Working hard and being productive was part of helped bring Mendy much of his healthy during difficult times.


By profession, Mendy was a builder – a general contractor. But more than just a profession, Mendy was committed to building Jewish life. He donated his time and skills to help build Synagogues – he was instrumental in building ours, mikvah’s and other Jewish institutions.

Our Sages teach that students of Torah are builders of a peaceful world. Our world is much better off after Mendy’s life down here.


Faith in G-d is the bedrock of one’s spiritual life. Mendy’s emunah was inspiring. He never doubted or questioned. No matter the challenge he was faced with, he accepted the decision of Hashem with joy. Mendy achieved one of the greatest traits and most difficult tests a person can ever face – he was mekabel yissurim be’ahavah – he accepted his pains and suffering with faith and love.

When Mendy was restructuring his company a few years ago, he invited two other to join him as partners. They agreed, but requested that he change the company name. Mendy responded, “Sure. If you will agree, I own a registered incorporation that isn’t being used.” “What is the name?” they asked. “Emunah.” And that’s how Emuna Construction LLC was born.


Mendy was completely honest, genuine and straightforward. There was no shtick or bubbe-maasos with him. He liked simplicity. He spoke his mind. You knew where you stood with him. He was never ‘echad b’peh v’echad b’lev’ – feeling one thing in one’s heart and expressing the opposite through one’s words.


Family was everything to Mendy. He loved his wife Helga, and Helga loved him. They were incredible partners for each other. Seeing them walk together so gracefully, whether to Shul or in the park, was simply a magnificent sight. Together, you raised a very special family. Your children and grandchildren have followed in your paths and been fortunate to be raised in your light.

Helga, I want you to know that Mendy would never have made it this far without you. Your selfless and tireless support and caregiving gave Mendy many more years of life. Hashem should bless you with an abundance of good health and long years, to enjoy with your beautiful family.


I’d like to conclude with a reflection from this week’s Torah portion. On the final day of his life, Moses turned to the Jewish nation and says, “Listen, O heavens, and I will speak! And let the earth hear the words of my mouth.” When he turns to the Heavens, he employs the word ‘ha’azinu’, as if he is whispering into one’s ear, and when he turns to the earth, he employs the word ‘vetishma’, as if he is speaking loudly to a distant place.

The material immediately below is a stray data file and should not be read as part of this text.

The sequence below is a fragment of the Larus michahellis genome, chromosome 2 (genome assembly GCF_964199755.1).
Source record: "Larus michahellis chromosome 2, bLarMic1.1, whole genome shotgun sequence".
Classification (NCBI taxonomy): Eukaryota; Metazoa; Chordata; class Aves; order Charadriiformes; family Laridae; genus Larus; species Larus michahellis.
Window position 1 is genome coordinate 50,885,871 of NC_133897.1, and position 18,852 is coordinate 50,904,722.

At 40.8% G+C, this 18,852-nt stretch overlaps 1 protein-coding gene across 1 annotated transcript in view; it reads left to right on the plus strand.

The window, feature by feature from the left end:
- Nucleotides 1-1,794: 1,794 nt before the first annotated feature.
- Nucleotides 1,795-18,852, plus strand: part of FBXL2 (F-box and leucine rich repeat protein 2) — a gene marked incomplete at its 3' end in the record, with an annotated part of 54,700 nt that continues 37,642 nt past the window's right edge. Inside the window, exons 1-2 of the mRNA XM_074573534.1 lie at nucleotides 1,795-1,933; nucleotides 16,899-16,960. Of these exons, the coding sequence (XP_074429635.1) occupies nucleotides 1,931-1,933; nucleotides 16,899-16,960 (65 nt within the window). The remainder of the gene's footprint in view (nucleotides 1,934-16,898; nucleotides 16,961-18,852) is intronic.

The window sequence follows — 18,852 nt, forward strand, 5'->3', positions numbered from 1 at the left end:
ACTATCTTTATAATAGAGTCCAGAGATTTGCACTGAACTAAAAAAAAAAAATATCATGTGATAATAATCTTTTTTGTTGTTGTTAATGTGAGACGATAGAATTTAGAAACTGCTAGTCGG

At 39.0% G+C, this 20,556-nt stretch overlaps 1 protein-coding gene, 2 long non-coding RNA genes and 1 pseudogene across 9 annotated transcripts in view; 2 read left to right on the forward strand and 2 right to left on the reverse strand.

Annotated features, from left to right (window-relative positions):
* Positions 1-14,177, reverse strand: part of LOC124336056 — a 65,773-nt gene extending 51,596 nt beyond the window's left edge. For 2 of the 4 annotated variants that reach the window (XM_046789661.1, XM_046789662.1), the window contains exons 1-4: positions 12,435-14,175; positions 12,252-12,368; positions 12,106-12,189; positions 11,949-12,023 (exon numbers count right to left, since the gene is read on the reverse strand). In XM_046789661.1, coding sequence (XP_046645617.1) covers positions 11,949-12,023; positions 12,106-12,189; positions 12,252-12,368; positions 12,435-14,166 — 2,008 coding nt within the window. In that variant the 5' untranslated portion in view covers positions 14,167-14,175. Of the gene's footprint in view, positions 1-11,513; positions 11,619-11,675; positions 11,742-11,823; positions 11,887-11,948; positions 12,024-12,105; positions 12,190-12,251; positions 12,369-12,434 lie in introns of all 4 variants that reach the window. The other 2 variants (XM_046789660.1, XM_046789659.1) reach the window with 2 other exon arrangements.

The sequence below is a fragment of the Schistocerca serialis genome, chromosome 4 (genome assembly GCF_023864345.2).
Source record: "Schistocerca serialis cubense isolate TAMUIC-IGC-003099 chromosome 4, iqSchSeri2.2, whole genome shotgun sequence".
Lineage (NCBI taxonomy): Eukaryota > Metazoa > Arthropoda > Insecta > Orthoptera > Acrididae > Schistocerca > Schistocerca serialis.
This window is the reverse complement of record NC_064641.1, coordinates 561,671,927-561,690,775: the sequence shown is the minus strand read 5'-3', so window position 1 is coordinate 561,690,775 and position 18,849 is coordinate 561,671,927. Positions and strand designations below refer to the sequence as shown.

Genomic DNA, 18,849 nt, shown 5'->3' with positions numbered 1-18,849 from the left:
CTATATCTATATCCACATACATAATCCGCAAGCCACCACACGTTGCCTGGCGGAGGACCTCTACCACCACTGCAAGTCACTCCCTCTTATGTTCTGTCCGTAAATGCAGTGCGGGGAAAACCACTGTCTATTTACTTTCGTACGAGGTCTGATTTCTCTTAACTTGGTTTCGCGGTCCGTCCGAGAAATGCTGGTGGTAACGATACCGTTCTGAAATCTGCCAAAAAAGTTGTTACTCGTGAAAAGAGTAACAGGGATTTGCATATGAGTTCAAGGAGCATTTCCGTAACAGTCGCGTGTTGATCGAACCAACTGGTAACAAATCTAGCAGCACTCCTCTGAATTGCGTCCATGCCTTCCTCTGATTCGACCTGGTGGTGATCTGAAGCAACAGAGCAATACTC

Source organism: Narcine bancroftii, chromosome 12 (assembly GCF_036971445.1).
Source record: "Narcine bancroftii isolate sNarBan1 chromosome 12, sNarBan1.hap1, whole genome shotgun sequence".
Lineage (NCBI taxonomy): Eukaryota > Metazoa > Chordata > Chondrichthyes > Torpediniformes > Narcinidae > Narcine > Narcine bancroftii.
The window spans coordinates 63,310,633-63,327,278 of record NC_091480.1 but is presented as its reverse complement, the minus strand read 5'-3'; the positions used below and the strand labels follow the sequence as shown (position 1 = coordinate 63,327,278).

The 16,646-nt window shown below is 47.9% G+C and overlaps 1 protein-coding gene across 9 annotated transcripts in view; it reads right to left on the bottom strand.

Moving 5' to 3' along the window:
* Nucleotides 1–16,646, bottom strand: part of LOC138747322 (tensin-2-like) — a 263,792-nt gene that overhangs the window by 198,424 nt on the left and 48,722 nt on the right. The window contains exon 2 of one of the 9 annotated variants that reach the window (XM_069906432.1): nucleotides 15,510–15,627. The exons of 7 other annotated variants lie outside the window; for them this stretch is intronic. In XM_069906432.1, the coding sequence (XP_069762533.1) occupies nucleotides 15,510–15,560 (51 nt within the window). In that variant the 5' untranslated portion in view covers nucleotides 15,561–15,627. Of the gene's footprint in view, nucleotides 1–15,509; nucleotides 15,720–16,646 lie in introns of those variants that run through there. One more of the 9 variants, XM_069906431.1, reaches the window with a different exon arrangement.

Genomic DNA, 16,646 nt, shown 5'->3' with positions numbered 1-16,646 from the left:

Shouldn’t it have been written in the opposite way? Wasn’t Moses a physical being, closer to earth and more distant to the Heavens?

The answer is that even though Moses lived down here, he was always closer to the Heavens. He was a G-dly and spiritual person, whose life was nourished by his faith and good deeds more than physical sustenance.

The same can be said of Mendy. Even when he was physically alive, he was always close to the Heavens. Mendy found delight when he could study Torah, do a mitzvah, be kind, and help other people. I was always certain that his prayers had special potency.

Mendy was our baal-tokea – he blew the shofar on Rosh Hashanah. Somehow, the sounds from his shofar was magical. We could all literally visualize how they were piercing the Heavens. Last year, when Mendy was very unwell and with very little lung capacity, he blew the shofar for us. It was unbelievable. Later I asked him how he did it. In a rare instance of such openness, he told me, “When I blow the shofar, I don’t blow from my lungs.” In that moment Mendy confirmed for me what we all had always thought, that in addition to his physiological organs, Mendy knew how to utilize his spiritual organs as well.

I miss Mendy very much. It is hard for me to express the sadness I feel. When a tzaddik passes away, his light and grace leave this world as well. But now that Mendy has entered into Heaven, I know that I and we have a solid partner in Heaven. We will all benefit from Mendy’s assistance and support from Gan Eden.

We will continue to do exactly what Mendy would want from us – to keep strong, have faith, and continue his holy work of strengthening Yiddishkeit and bringing each and every Jew closer to our heritage.

Y’hei zichro baruch - May his memory be a blessing for us all. T’hei nishmato tzerurah b’tzror hachaim - May his soul be bound with the bond of eternal life.

Mendy, please storm the Heavens, and demand from Hashem to send Moshiach now, bring redemption to our world, so that we will not know of any more tears or sorrow, and only celebrate simcha together, forever!

Sat, May 25 2024 17 Iyyar 5784